This Service is used to open or renew a SecureChannel that can be used to ensure Confidentiality and Integrity for Message exchange during a Session. This Service requires the Communication Stack to apply the various security algorithms to the Messages as they are sent and received. Specific implementations of this Service for different Communication Stacks are described in OPC 10000-6.
Each SecureChannel has a globally-unique identifier and is valid for a specific combination of Client and Server application instances. Each channel contains one or more SecurityTokens that identify a set of cryptography keys that are used to encrypt and authenticate Messages. SecurityTokens also have globally-unique identifiers which are attached to each Message secured with the token. This allows an authorized receiver to know how to decrypt and verify the Message.
SecurityTokens have a finite lifetime negotiated with this Service. However, differences between the system clocks on different machines and network latencies mean that valid Messages could arrive after the token has expired. To prevent valid Messages from being discarded, the applications should do the following:
- Clients should request a new SecurityToken after 75 % of its lifetime has elapsed. This should ensure that Clients will receive the new SecurityToken before the old one actually expires.
- Servers shall use the existing SecurityToken to secure outgoing Messages until the SecurityToken expires or the Server receives a Message secured with a new SecurityToken. This should ensure that Clients do not reject Messages secured with the new SecurityToken that arrive before the Client receives the new SecurityToken.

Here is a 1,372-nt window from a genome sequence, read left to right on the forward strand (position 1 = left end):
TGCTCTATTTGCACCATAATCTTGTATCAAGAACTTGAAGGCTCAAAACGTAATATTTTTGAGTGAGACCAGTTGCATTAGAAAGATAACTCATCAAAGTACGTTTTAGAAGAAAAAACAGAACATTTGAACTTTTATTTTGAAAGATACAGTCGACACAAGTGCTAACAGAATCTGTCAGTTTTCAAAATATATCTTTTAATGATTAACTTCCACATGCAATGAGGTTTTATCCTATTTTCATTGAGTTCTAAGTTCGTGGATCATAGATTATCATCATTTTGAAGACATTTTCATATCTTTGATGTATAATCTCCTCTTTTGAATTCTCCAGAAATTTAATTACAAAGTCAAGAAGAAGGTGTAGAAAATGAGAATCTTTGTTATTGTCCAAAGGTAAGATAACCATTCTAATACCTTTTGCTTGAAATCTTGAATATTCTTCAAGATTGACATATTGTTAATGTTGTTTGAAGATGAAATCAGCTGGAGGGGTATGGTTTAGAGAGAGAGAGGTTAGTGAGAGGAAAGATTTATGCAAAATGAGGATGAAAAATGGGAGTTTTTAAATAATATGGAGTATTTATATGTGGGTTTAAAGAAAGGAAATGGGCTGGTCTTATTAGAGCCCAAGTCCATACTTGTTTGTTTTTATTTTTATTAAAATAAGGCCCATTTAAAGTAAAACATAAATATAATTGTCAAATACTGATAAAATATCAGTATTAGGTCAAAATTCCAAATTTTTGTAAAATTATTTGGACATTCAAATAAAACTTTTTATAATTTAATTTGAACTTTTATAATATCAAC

- Clients should accept Messages secured by an expired SecurityToken for up to 25 % of the token lifetime. This should ensure that Messages sent by the Server before the token expired are not rejected because of network delays.
Each SecureChannel exists until it is explicitly closed or until the last token has expired and the overlap period has elapsed. A Server application should limit the number of SecureChannels. To protect against misbehaving Clients and denial of service attacks, the Server shall close the oldest SecureChannel that has no Session assigned before reaching the maximum number of supported SecureChannels.
The OpenSecureChannel request and response Messages shall be signed with the sender's private key. These Messages shall always be encrypted. If the transport layer does not provide encryption, then these Messages shall be encrypted with the receiver's public key. These requirements for OpenSecureChannel only apply if the securityPolicyUri is not None.
If the protocol defined in OPC 10000-6 requires that Application Instance Certificates are used in the OpenSecureChannel Service, then Clients and Servers shall verify that the same Certificates are used in the CreateSession and ActivateSession Services. Certificates are not provided and shall not be verified if the securityPolicyUri is None.
If the securityPolicyUri is not None, a Client shall verify the HostName specified in the Server Certificate is the same as the HostName contained in the endpointUrl. If there is a difference then the Client shall report the difference and may choose to not open the SecureChannel. Servers shall add all possible HostNames like MyHost and MyHost.local into the Server Certificate. This includes IP addresses of the host or the HostName exposed by a NAT router used to connect to the Server.
Clients should be prepared to replace the HostName returned in the EndpointDescription with the HostName or the IP addresses they used to call GetEndpoints.